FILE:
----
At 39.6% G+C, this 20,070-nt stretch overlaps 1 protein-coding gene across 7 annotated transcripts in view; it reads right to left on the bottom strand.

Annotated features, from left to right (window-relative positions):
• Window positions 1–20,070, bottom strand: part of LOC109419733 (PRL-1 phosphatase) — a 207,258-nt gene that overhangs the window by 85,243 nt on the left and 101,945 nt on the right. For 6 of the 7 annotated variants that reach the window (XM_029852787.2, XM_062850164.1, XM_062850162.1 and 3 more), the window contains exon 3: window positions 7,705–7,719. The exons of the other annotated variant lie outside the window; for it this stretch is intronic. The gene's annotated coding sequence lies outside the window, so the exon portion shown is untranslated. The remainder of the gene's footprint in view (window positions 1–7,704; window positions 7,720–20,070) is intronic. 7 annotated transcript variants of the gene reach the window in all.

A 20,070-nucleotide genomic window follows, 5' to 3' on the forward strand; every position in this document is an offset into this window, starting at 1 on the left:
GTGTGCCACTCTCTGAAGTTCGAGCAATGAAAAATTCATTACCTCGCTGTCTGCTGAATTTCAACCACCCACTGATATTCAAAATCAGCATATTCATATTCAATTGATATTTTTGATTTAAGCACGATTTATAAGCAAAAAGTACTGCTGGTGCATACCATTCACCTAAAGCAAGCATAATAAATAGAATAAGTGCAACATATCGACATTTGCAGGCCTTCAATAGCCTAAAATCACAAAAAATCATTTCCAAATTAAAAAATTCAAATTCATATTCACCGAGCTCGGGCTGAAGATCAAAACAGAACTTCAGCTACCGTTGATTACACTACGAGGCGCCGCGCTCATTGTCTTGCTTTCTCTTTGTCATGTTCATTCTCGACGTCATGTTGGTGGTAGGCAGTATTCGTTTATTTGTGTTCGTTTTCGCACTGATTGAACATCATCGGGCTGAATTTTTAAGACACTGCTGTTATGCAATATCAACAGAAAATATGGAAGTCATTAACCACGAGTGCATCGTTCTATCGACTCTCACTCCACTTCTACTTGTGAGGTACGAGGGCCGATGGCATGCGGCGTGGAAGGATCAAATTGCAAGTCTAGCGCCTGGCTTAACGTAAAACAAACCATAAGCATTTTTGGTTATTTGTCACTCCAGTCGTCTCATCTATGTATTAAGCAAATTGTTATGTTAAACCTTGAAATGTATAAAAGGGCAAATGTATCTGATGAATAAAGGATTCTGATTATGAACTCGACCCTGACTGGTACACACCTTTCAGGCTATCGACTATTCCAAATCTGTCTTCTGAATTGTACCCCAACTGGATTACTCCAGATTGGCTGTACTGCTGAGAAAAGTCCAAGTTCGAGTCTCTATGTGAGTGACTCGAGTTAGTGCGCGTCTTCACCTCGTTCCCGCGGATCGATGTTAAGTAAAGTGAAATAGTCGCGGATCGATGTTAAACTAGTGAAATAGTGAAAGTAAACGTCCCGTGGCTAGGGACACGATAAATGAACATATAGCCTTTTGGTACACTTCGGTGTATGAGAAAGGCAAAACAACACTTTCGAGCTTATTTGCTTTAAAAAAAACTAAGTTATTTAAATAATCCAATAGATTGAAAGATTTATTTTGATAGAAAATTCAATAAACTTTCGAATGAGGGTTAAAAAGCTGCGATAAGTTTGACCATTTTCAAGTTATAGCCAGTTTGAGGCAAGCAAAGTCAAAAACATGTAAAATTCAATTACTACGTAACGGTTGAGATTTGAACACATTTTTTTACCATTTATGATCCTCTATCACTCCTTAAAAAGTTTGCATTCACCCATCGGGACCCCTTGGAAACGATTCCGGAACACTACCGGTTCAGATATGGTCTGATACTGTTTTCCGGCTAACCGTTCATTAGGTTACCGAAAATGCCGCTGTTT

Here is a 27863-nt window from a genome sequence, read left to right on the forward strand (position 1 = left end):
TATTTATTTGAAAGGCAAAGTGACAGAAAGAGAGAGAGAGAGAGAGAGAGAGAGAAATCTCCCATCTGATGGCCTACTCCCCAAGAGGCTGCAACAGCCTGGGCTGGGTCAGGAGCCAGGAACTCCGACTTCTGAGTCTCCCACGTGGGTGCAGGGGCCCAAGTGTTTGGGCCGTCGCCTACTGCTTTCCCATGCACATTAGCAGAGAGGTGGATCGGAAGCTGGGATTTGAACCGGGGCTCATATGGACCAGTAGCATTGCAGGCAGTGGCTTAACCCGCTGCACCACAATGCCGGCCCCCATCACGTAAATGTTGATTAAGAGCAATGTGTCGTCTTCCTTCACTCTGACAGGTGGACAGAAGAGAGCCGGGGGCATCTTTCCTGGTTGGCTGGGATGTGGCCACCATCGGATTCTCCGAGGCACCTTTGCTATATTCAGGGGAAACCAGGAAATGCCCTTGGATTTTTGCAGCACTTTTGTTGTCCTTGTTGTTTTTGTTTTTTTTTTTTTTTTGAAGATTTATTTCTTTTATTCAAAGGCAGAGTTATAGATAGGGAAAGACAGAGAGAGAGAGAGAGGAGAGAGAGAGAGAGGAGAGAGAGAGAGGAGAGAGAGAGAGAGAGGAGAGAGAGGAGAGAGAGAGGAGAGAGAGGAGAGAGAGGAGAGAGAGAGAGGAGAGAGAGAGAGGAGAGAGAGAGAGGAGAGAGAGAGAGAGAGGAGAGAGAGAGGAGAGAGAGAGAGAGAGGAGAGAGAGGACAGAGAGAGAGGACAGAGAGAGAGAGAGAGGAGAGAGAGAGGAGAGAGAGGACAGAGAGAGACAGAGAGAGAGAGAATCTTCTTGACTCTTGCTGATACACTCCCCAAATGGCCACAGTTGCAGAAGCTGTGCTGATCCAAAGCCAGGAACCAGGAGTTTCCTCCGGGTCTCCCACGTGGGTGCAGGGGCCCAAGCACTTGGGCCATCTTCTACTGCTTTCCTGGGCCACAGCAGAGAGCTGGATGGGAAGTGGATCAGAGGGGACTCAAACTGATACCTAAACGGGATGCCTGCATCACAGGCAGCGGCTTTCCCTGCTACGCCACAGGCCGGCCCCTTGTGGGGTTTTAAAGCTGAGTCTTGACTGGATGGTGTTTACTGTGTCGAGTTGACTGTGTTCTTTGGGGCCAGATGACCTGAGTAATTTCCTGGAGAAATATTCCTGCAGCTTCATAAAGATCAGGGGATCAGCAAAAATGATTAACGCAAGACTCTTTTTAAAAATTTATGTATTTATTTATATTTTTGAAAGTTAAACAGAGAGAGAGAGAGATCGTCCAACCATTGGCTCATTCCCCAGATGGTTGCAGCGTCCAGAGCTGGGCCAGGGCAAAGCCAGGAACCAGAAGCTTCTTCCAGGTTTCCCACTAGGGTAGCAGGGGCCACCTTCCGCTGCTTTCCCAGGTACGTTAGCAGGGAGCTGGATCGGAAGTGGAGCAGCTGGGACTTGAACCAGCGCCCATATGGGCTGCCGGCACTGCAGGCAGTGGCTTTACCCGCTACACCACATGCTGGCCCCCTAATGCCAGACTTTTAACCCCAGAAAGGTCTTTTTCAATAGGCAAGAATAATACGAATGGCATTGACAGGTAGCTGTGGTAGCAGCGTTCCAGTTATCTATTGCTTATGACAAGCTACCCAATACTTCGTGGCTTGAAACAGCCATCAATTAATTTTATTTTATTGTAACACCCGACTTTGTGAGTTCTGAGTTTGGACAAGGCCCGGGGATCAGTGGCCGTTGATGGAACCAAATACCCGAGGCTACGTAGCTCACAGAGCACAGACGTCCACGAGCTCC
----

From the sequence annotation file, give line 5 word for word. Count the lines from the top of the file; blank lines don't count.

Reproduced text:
GTGTGCCACTCTCTGAAGTTCGAGCAATGAAAAATTCATTACCTCGCTGTCTGCTGAATTTCAACCACCCACTGATATTCAAAATCAGCATATTCATATTCAATTGATATTTTTGATTTAAGCACGATTTATAAGCAAAAAGTACTGCTGGTGCATACCATTCACCTAAAGCAAGCATAATAAATAGAATAAGTGCAACATATCGACATTTGCAGGCCTTCAATAGCCTAAAATCACAAAAAATCATTTCCAAATTAAAAAATTCAAATTCATATTCACCGAGCTCGGGCTGAAGATCAAAACAGAACTTCAGCTACCGTTGATTACACTACGAGGCGCCGCGCTCATTGTCTTGCTTTCTCTTTGTCATGTTCATTCTCGACGTCATGTTGGTGGTAGGCAGTATTCGTTTATTTGTGTTCGTTTTCGCACTGATTGAACATCATCGGGCTGAATTTTTAAGACACTGCTGTTATGCAATATCAACAGAAAATATGGAAGTCATTAACCACGAGTGCATCGTTCTATCGACTCTCACTCCACTTCTACTTGTGAGGTACGAGGGCCGATGGCATGCGGCGTGGAAGGATCAAATTGCAAGTCTAGCGCCTGGCTTAACGTAAAACAAACCATAAGCATTTTTGGTTATTTGTCACTCCAGTCGTCTCATCTATGTATTAAGCAAATTGTTATGTTAAACCTTGAAATGTATAAAAGGGCAAATGTATCTGATGAATAAAGGATTCTGATTATGAACTCGACCCTGACTGGTACACACCTTTCAGGCTATCGACTATTCCAAATCTGTCTTCTGAATTGTACCCCAACTGGATTACTCCAGATTGGCTGTACTGCTGAGAAAAGTCCAAGTTCGAGTCTCTATGTGAGTGACTCGAGTTAGTGCGCGTCTTCACCTCGTTCCCGCGGATCGATGTTAAGTAAAGTGAAATAGTCGCGGATCGATGTTAAACTAGTGAAATAGTGAAAGTAAACGTCCCGTGGCTAGGGACACGATAAATGAACATATAGCCTTTTGGTACACTTCGGTGTATGAGAAAGGCAAAACAACACTTTCGAGCTTATTTGCTTTAAAAAAAACTAAGTTATTTAAATAATCCAATAGATTGAAAGATTTATTTTGATAGAAAATTCAATAAACTTTCGAATGAGGGTTAAAAAGCTGCGATAAGTTTGACCATTTTCAAGTTATAGCCAGTTTGAGGCAAGCAAAGTCAAAAACATGTAAAATTCAATTACTACGTAACGGTTGAGATTTGAACACATTTTTTTACCATTTATGATCCTCTATCACTCCTTAAAAAGTTTGCATTCACCCATCGGGACCCCTTGGAAACGATTCCGGAACACTACCGGTTCAGATATGGTCTGATACTGTTTTCCGGCTAACCGTTCATTAGGTTACCGAAAATGCCGCTGTTT